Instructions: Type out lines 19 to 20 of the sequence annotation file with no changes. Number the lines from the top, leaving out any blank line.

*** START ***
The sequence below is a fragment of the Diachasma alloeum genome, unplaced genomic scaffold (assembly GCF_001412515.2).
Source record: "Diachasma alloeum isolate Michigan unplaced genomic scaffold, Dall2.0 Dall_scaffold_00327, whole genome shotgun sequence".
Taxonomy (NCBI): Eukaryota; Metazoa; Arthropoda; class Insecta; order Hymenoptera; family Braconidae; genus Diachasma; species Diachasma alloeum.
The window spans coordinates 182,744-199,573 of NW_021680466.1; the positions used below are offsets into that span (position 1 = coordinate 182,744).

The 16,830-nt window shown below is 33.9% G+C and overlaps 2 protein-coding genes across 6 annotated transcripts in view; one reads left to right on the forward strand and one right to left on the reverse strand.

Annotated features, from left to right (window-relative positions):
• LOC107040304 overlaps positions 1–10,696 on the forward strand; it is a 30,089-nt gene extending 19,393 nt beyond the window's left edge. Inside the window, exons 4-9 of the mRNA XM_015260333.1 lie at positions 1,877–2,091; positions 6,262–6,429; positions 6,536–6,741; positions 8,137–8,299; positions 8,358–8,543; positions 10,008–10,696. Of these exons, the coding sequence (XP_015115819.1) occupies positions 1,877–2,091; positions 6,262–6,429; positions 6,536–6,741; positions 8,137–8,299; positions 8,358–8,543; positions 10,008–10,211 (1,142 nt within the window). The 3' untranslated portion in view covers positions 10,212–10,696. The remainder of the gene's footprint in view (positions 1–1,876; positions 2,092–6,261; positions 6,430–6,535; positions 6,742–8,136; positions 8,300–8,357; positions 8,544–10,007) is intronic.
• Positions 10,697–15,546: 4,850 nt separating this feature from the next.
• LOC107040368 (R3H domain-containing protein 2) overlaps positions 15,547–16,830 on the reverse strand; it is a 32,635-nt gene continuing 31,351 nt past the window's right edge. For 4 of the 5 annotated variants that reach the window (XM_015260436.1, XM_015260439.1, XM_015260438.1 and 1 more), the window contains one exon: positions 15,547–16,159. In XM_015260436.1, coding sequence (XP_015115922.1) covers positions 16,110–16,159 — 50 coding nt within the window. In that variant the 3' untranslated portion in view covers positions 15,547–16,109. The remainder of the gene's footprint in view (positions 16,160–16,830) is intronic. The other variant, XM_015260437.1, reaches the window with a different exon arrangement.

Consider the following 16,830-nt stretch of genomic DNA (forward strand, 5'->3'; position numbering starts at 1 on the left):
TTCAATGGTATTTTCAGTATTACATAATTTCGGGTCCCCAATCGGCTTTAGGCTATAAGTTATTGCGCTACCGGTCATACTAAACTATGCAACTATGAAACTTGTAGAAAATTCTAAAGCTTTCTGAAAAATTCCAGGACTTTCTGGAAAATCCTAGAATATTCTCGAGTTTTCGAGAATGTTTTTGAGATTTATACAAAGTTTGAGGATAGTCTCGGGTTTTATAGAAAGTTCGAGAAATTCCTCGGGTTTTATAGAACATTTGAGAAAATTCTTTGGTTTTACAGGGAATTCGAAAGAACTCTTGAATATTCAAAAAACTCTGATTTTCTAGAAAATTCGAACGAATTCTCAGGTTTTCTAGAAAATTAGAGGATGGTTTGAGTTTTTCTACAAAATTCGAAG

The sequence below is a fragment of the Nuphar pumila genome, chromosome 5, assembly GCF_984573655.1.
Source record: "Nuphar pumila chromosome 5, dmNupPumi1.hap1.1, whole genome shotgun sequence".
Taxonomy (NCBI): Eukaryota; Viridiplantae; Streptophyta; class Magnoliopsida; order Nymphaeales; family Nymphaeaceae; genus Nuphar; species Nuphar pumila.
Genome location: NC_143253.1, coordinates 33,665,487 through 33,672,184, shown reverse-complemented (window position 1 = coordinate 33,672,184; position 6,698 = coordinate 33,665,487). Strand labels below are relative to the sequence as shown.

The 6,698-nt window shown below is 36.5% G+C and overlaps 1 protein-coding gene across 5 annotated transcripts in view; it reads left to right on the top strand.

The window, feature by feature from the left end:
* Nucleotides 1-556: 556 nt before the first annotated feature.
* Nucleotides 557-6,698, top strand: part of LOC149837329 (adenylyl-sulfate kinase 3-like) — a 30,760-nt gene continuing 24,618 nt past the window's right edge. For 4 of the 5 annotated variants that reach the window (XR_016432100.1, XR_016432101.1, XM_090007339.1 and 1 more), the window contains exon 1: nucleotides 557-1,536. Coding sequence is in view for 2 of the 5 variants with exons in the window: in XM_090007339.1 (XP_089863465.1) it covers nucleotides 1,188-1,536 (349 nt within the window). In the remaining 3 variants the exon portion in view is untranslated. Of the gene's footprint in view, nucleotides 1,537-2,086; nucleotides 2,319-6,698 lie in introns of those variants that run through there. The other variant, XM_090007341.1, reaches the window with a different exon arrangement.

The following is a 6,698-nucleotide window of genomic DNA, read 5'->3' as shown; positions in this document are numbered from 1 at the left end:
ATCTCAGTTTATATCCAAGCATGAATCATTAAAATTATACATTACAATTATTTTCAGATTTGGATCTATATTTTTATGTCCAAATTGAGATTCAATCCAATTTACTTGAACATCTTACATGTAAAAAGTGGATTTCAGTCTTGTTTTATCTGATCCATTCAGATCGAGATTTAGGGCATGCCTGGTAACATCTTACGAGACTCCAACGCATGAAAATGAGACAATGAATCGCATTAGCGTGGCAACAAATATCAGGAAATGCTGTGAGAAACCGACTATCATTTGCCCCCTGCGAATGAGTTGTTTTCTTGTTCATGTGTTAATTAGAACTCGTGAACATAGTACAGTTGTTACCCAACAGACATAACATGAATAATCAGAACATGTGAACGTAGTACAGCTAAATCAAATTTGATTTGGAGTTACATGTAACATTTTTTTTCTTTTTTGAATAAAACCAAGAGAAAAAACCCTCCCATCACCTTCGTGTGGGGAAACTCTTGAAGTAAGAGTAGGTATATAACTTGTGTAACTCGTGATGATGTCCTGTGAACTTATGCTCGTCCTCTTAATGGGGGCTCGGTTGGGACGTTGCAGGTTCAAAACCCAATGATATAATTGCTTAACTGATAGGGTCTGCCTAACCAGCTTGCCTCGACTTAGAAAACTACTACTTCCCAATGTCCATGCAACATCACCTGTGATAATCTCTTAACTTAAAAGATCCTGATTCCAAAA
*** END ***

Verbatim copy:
* Nucleotides 557-6,698, top strand: part of LOC149837329 (adenylyl-sulfate kinase 3-like) — a 30,760-nt gene continuing 24,618 nt past the window's right edge. For 4 of the 5 annotated variants that reach the window (XR_016432100.1, XR_016432101.1, XM_090007339.1 and 1 more), the window contains exon 1: nucleotides 557-1,536. Coding sequence is in view for 2 of the 5 variants with exons in the window: in XM_090007339.1 (XP_089863465.1) it covers nucleotides 1,188-1,536 (349 nt within the window). In the remaining 3 variants the exon portion in view is untranslated. Of the gene's footprint in view, nucleotides 1,537-2,086; nucleotides 2,319-6,698 lie in introns of those variants that run through there. The other variant, XM_090007341.1, reaches the window with a different exon arrangement.

The following is a 6,698-nucleotide window of genomic DNA, read 5'->3' as shown; positions in this document are numbered from 1 at the left end: